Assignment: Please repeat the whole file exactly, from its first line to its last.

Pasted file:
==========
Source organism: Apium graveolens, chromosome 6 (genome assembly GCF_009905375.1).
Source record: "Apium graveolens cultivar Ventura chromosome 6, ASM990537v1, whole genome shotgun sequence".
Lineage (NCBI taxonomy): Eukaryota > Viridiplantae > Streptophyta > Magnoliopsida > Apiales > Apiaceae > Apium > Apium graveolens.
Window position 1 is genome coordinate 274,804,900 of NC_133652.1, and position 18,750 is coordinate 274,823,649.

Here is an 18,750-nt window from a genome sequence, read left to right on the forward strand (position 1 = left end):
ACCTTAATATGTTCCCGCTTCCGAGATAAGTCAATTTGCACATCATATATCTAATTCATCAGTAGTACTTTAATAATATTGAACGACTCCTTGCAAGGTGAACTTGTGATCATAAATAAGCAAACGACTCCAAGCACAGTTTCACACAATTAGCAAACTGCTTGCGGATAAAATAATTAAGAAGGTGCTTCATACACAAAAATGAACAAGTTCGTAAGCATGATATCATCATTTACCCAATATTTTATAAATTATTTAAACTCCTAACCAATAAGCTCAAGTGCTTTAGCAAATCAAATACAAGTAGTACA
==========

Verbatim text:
Source organism: Apium graveolens, chromosome 6 (genome assembly GCF_009905375.1).
Source record: "Apium graveolens cultivar Ventura chromosome 6, ASM990537v1, whole genome shotgun sequence".
Lineage (NCBI taxonomy): Eukaryota > Viridiplantae > Streptophyta > Magnoliopsida > Apiales > Apiaceae > Apium > Apium graveolens.
Window position 1 is genome coordinate 274,804,900 of NC_133652.1, and position 18,750 is coordinate 274,823,649.

Here is an 18,750-nt window from a genome sequence, read left to right on the forward strand (position 1 = left end):
ACCTTAATATGTTCCCGCTTCCGAGATAAGTCAATTTGCACATCATATATCTAATTCATCAGTAGTACTTTAATAATATTGAACGACTCCTTGCAAGGTGAACTTGTGATCATAAATAAGCAAACGACTCCAAGCACAGTTTCACACAATTAGCAAACTGCTTGCGGATAAAATAATTAAGAAGGTGCTTCATACACAAAAATGAACAAGTTCGTAAGCATGATATCATCATTTACCCAATATTTTATAAATTATTTAAACTCCTAACCAATAAGCTCAAGTGCTTTAGCAAATCAAATACAAGTAGTACA